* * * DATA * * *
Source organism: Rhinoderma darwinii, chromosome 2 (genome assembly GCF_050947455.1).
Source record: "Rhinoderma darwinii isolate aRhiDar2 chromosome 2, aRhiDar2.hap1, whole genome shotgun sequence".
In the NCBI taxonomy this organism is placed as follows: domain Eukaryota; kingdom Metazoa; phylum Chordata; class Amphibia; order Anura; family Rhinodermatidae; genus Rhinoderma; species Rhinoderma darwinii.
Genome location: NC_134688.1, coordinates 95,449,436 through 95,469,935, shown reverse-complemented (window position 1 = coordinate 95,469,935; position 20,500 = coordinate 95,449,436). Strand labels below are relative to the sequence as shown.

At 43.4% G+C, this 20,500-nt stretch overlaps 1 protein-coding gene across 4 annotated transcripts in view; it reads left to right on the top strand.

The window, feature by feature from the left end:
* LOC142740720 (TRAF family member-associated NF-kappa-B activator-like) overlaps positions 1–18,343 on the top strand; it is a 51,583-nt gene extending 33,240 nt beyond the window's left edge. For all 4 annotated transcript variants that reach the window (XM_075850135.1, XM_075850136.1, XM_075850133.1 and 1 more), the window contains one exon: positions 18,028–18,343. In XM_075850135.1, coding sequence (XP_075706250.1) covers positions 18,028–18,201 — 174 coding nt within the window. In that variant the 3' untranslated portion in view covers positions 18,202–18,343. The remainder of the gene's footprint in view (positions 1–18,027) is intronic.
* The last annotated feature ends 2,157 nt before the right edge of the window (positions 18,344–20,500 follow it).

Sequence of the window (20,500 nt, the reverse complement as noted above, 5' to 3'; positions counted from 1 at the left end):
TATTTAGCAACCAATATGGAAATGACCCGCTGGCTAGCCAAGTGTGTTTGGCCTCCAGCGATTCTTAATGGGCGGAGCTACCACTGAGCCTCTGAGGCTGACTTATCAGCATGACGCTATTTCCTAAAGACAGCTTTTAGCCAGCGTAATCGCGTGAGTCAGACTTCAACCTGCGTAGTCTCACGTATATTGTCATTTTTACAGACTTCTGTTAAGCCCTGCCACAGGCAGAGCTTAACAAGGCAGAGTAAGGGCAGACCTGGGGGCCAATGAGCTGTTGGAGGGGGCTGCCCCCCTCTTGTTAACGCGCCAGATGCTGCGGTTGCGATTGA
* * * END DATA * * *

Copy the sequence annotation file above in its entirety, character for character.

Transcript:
Source organism: Rhinoderma darwinii, chromosome 2 (genome assembly GCF_050947455.1).
Source record: "Rhinoderma darwinii isolate aRhiDar2 chromosome 2, aRhiDar2.hap1, whole genome shotgun sequence".
In the NCBI taxonomy this organism is placed as follows: domain Eukaryota; kingdom Metazoa; phylum Chordata; class Amphibia; order Anura; family Rhinodermatidae; genus Rhinoderma; species Rhinoderma darwinii.
Genome location: NC_134688.1, coordinates 95,449,436 through 95,469,935, shown reverse-complemented (window position 1 = coordinate 95,469,935; position 20,500 = coordinate 95,449,436). Strand labels below are relative to the sequence as shown.

At 43.4% G+C, this 20,500-nt stretch overlaps 1 protein-coding gene across 4 annotated transcripts in view; it reads left to right on the top strand.

The window, feature by feature from the left end:
* LOC142740720 (TRAF family member-associated NF-kappa-B activator-like) overlaps positions 1–18,343 on the top strand; it is a 51,583-nt gene extending 33,240 nt beyond the window's left edge. For all 4 annotated transcript variants that reach the window (XM_075850135.1, XM_075850136.1, XM_075850133.1 and 1 more), the window contains one exon: positions 18,028–18,343. In XM_075850135.1, coding sequence (XP_075706250.1) covers positions 18,028–18,201 — 174 coding nt within the window. In that variant the 3' untranslated portion in view covers positions 18,202–18,343. The remainder of the gene's footprint in view (positions 1–18,027) is intronic.
* The last annotated feature ends 2,157 nt before the right edge of the window (positions 18,344–20,500 follow it).

Sequence of the window (20,500 nt, the reverse complement as noted above, 5' to 3'; positions counted from 1 at the left end):
TATTTAGCAACCAATATGGAAATGACCCGCTGGCTAGCCAAGTGTGTTTGGCCTCCAGCGATTCTTAATGGGCGGAGCTACCACTGAGCCTCTGAGGCTGACTTATCAGCATGACGCTATTTCCTAAAGACAGCTTTTAGCCAGCGTAATCGCGTGAGTCAGACTTCAACCTGCGTAGTCTCACGTATATTGTCATTTTTACAGACTTCTGTTAAGCCCTGCCACAGGCAGAGCTTAACAAGGCAGAGTAAGGGCAGACCTGGGGGCCAATGAGCTGTTGGAGGGGGCTGCCCCCCTCTTGTTAACGCGCCAGATGCTGCGGTTGCGATTGA